Meanwhile, the second chapter is "How the Elements Combine." Proust first figured out that chemicals combine by mass in definite proportions. Dalton realized that some chemicals combine in several but definite proportions, a fact that fit in well with his proposition of matter being made up of atoms. Next Gay-Lussac showed that gases combined in the same proportions by volume, leading to his law stating that equal volumes of gases have equal numbers of atoms (Avogadro figured out how many.)
This was all well and good, but I was not sure how much they got from this chapter. I did not have the materials the book listed to carry out electrolysis. I did an Internet search and found that some people used pencils with both ends sharpened, making holders from Styrofoam trays or cardboard, all powered with a 9V battery. (See here and here.) I wanted to capture the gas as was done in the book so we could test them, so this is what I did:
I filled a measuring cup with water and added a teaspoon of salt. I attached a piece of aluminum foil to one end of two wires with alligator clips. I filled the test tubes with water and placed them over the foil pieces, using the top of the test tube rack to hold them upright. Finally I connected the other end of the wires to each terminal of a 9V battery. As you can see at the top of the test tubes gas began to collect.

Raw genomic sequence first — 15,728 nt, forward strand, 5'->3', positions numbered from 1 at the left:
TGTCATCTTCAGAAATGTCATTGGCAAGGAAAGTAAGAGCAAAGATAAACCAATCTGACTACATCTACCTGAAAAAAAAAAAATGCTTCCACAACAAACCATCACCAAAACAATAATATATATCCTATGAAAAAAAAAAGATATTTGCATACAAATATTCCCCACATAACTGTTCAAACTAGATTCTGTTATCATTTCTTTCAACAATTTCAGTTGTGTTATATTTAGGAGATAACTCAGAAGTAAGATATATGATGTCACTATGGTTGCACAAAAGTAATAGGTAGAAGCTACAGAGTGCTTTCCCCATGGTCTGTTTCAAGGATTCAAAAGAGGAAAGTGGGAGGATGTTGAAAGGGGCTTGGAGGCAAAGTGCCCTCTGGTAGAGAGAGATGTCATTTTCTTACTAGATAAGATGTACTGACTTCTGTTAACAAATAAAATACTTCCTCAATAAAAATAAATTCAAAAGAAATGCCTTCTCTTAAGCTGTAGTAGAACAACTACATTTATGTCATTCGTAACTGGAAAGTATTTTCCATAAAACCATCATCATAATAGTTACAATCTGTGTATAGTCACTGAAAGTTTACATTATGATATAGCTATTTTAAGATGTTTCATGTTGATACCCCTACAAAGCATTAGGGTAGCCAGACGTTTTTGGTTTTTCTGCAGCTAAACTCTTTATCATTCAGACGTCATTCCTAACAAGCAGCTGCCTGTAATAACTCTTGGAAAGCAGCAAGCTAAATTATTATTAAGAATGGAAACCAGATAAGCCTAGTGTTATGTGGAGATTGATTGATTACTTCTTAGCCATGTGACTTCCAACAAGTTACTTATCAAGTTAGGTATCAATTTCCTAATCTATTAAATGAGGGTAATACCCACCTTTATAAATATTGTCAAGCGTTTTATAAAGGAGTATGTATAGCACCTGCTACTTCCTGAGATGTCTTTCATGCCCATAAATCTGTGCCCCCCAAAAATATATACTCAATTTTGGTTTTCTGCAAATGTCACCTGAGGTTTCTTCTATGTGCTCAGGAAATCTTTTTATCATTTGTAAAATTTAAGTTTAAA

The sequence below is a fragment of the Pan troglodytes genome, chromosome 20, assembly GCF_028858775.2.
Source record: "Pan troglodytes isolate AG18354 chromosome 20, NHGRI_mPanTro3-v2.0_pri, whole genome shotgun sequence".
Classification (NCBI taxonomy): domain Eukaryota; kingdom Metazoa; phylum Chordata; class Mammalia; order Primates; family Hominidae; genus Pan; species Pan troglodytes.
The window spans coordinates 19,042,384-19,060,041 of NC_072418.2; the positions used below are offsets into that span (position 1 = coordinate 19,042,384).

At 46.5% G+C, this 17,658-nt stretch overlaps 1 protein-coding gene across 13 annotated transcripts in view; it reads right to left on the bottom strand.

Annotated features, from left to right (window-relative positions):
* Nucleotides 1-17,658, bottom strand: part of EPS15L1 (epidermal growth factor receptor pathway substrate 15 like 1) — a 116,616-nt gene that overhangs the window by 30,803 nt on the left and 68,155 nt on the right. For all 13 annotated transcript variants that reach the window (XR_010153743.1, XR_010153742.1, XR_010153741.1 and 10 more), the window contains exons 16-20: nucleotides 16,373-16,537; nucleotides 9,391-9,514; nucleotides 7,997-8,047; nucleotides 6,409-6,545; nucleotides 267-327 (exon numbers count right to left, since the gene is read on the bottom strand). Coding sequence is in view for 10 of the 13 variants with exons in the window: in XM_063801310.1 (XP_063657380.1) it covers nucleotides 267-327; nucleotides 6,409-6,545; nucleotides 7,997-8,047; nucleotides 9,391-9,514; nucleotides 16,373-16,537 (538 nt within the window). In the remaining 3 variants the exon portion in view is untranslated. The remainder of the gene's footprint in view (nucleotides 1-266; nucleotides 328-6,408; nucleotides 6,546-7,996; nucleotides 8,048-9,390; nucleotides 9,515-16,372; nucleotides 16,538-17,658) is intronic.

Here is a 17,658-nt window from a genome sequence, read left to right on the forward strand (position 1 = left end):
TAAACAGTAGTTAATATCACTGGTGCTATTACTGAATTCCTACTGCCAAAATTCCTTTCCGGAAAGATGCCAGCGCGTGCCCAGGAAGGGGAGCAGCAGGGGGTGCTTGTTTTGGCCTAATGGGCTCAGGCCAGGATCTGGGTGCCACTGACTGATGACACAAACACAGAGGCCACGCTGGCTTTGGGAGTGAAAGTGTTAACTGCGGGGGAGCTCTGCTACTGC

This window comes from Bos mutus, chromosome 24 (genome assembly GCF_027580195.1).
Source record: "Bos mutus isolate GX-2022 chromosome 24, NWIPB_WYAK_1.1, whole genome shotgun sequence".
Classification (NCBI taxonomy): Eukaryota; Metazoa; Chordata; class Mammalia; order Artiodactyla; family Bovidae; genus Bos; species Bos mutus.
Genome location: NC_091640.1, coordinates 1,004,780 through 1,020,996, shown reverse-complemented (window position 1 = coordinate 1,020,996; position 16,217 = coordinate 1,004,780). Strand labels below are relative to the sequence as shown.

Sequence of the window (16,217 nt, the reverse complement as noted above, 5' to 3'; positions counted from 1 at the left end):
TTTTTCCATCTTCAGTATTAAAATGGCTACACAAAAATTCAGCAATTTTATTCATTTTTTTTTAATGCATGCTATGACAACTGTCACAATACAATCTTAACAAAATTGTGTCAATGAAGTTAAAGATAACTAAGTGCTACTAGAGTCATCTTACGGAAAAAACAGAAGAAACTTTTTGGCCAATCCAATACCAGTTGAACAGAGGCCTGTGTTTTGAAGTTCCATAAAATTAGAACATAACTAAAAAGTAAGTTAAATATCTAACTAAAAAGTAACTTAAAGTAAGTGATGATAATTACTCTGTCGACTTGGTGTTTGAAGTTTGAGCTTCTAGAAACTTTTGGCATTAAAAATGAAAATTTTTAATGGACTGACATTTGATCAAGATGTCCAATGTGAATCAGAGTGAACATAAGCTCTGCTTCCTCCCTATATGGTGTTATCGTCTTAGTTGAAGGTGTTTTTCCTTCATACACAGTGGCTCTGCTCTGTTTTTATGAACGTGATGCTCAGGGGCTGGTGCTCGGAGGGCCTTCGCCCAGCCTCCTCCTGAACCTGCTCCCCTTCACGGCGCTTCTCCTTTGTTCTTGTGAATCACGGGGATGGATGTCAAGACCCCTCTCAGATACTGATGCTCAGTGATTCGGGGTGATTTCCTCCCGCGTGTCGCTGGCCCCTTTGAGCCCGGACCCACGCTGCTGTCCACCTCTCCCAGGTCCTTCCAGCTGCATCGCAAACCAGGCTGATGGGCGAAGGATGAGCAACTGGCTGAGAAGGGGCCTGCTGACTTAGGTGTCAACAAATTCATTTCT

My boys knew water was H2O, and that meant 2 molecules of hydrogen and one of oxygen. I explained that electrolysis was "splitting" water with electricity. I posed the question, "How do you know which gas is collecting in which tube?" We went through the chapter again. Proust and Dalton both worked with mass while our experiment was based on volume. We discussed more about Gay-Lussac's law and asked how definite proportions relate to the creation of water with H and O. The wheels started turning and they then knew for certain that the tube with more gas had to be the hydrogen.
I do suggest a lantern battery for this, though, because the 9V ran out when only a fourth of the hydrogen tube was filled. But I am actually a bit glad. I pulled it out of the water, let the water fall into the measuring cup, lit a match and put it into the mouth of the tube. The loud whistle and pop was impressive enough to prove that indeed it was hydrogen.